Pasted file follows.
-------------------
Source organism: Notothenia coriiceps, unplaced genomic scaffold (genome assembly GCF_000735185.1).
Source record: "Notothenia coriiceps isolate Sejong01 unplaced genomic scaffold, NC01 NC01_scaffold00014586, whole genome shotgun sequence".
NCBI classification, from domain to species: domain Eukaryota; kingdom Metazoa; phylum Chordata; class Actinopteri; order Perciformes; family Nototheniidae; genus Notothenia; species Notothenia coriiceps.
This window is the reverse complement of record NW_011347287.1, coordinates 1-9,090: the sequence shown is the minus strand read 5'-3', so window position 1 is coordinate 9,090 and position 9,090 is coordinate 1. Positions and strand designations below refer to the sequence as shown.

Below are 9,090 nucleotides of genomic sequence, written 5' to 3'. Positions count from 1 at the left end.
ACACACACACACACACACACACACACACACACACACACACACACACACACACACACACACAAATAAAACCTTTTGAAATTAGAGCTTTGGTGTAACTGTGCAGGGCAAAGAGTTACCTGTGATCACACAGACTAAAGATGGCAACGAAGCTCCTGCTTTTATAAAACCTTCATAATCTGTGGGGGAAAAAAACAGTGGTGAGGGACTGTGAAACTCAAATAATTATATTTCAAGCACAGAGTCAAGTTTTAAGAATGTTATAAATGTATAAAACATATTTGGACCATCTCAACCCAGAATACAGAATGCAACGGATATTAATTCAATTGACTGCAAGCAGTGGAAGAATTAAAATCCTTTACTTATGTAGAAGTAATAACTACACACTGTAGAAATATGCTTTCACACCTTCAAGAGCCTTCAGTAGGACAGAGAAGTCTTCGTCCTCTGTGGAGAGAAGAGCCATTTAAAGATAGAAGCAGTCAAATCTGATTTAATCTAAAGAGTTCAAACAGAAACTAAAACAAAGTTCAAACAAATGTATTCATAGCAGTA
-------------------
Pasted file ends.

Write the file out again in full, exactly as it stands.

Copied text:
Source organism: Notothenia coriiceps, unplaced genomic scaffold (genome assembly GCF_000735185.1).
Source record: "Notothenia coriiceps isolate Sejong01 unplaced genomic scaffold, NC01 NC01_scaffold00014586, whole genome shotgun sequence".
NCBI classification, from domain to species: domain Eukaryota; kingdom Metazoa; phylum Chordata; class Actinopteri; order Perciformes; family Nototheniidae; genus Notothenia; species Notothenia coriiceps.
This window is the reverse complement of record NW_011347287.1, coordinates 1-9,090: the sequence shown is the minus strand read 5'-3', so window position 1 is coordinate 9,090 and position 9,090 is coordinate 1. Positions and strand designations below refer to the sequence as shown.

Below are 9,090 nucleotides of genomic sequence, written 5' to 3'. Positions count from 1 at the left end.
ACACACACACACACACACACACACACACACACACACACACACACACACACACACACACACAAATAAAACCTTTTGAAATTAGAGCTTTGGTGTAACTGTGCAGGGCAAAGAGTTACCTGTGATCACACAGACTAAAGATGGCAACGAAGCTCCTGCTTTTATAAAACCTTCATAATCTGTGGGGGAAAAAAACAGTGGTGAGGGACTGTGAAACTCAAATAATTATATTTCAAGCACAGAGTCAAGTTTTAAGAATGTTATAAATGTATAAAACATATTTGGACCATCTCAACCCAGAATACAGAATGCAACGGATATTAATTCAATTGACTGCAAGCAGTGGAAGAATTAAAATCCTTTACTTATGTAGAAGTAATAACTACACACTGTAGAAATATGCTTTCACACCTTCAAGAGCCTTCAGTAGGACAGAGAAGTCTTCGTCCTCTGTGGAGAGAAGAGCCATTTAAAGATAGAAGCAGTCAAATCTGATTTAATCTAAAGAGTTCAAACAGAAACTAAAACAAAGTTCAAACAAATGTATTCATAGCAGTA